Science has never been a hotter subject amongst the general population, and concepts like climate change, energy, and sustainability are starting to become all ‘the rage’.
We’re more aware than ever of the impact of mass consumption, and we, today’s eco-generation, have been presented with a new challenge: saving the planet.
Sustainability is all about balance, with the aim to leave enough resources for future generations. But Earth is actually on overshoot, meaning we use more resources each year than the planet can produce.
So is it too late for any kind of change? Perhaps not, but it is a challenge that we all face – one that everyone can take part in by helping to slow down global warming.
The race is on
Climate change affects all walks of life on the planet. Now more than ever, the race is on to mitigate damage by 2030, and reduce impacts on land, oceans, and water. Agriculture and waste pollution – the main contributors to storms, floods, drought and water shortages – also impact our food security, with crop failures also on the rise.
Here’s the good news. Fast action to reduce our reliance on fossil fuels, and to cut deforestation and environmental pollution across the globe, could stabilise long-term damage to reverse Earth’s overshoot, says the Global Footprint Network. Currently, our yearly natural resource quota, provided by Mother Nature, is used up as soon as August. If we cut consumption by 50%, we can #movethedate back to the year’s end, and restore balance by 2050.
This is achievable in our lifetime, but it will be a big challenge. We need change-makers, educated in such areas as urban or rural planning, marine science, and Sustainable Development, to name a few.
Save our seas
Real world issues need expert problem solving. Australia’s Great Barrier Reef marine researchers are working to halt coral bleaching and save reef ecosystems. These are topics you’ll explore in degrees such as the Bachelor of Science (Applied Sciences).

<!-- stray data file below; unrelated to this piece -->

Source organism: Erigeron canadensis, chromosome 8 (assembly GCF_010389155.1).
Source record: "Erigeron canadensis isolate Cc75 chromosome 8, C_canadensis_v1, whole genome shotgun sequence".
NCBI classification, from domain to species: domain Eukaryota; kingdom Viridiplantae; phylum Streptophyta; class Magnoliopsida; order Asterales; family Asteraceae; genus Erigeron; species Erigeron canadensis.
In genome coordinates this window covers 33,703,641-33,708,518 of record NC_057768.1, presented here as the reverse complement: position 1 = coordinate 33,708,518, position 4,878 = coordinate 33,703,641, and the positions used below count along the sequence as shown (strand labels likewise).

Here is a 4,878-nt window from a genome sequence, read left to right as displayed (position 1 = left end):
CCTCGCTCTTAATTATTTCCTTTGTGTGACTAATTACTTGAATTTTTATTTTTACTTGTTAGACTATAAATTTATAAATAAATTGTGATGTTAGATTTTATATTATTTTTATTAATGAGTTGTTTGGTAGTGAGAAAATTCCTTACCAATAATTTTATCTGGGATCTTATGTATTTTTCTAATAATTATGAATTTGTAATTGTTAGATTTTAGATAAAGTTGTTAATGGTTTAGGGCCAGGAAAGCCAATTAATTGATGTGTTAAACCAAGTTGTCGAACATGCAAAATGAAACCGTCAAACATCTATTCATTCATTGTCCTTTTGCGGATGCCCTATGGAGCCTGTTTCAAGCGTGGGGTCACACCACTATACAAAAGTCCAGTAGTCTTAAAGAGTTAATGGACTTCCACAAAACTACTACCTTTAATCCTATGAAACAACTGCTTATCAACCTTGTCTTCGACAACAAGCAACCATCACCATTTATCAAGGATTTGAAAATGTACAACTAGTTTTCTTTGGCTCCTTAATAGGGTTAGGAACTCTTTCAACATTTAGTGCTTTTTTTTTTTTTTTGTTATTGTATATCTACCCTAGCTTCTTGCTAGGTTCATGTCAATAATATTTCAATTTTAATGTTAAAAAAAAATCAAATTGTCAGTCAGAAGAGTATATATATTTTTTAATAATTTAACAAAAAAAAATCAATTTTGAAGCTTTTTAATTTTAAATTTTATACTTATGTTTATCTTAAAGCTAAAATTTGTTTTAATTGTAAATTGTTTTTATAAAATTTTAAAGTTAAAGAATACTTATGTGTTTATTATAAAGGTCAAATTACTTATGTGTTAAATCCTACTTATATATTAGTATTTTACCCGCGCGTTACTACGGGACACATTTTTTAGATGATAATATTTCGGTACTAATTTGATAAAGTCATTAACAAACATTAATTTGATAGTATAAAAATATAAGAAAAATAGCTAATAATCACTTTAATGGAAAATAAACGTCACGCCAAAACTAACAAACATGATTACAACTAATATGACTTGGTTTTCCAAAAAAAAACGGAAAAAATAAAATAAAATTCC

Around the globe, massive plastic waste dumps are carried on ocean currents, says the CSIRO, trashing our beaches and paradise islands, choking marine life, and killing tourism. According to a UNEP study, “Biodegradable plastics will not play a significant role in reducing marine litter”.
That’s another big challenge, which calls for innovators, who can design reusable, earth-friendly alternative product designs that do no harm. Making change will also rely on increasing awareness and changing people’s behaviour, which is a fascinating area in itself and can be studied through a degree in Psychological Science.
Is big business playing fair?
Do big corporations plan to make a difference, and care for the planet before profits? Social research reveals companies are breaking promises to change unsustainable practices on last remaining ecosystems. Future leaders have a job ahead. Innovation, policy and law, and people power, will lead the change.
We can all make a difference by researching products we buy, or take it up a notch, and study subjects such as RMIT’s Sustainable International Business Future. Amazing innovations sprout from universities and social enterprises to make positive, ethical changes every day. Be a change leader from the inside.
Industries must unite
If you’re keen to make a career of improving our future, you’re not limited to only science-related degrees – there are so many industries that must play their part if change is going to take place.
Education: Learn to educate our next generation and future leaders. An Education degree can take you everywhere.
Communications: Have a passion for writing and multimedia? Tell Earth’s stories to the world. Spread the word on solutions and successes with a Communication degree from Griffith or Marketing with UniSA.
Technology: Data, IT & Virtual Reality can help save endangered species, and Food Science can help save the oceans too.
If a greener, more sustainable future is important to you, then why not formally educate yourself on how to make that a reality?
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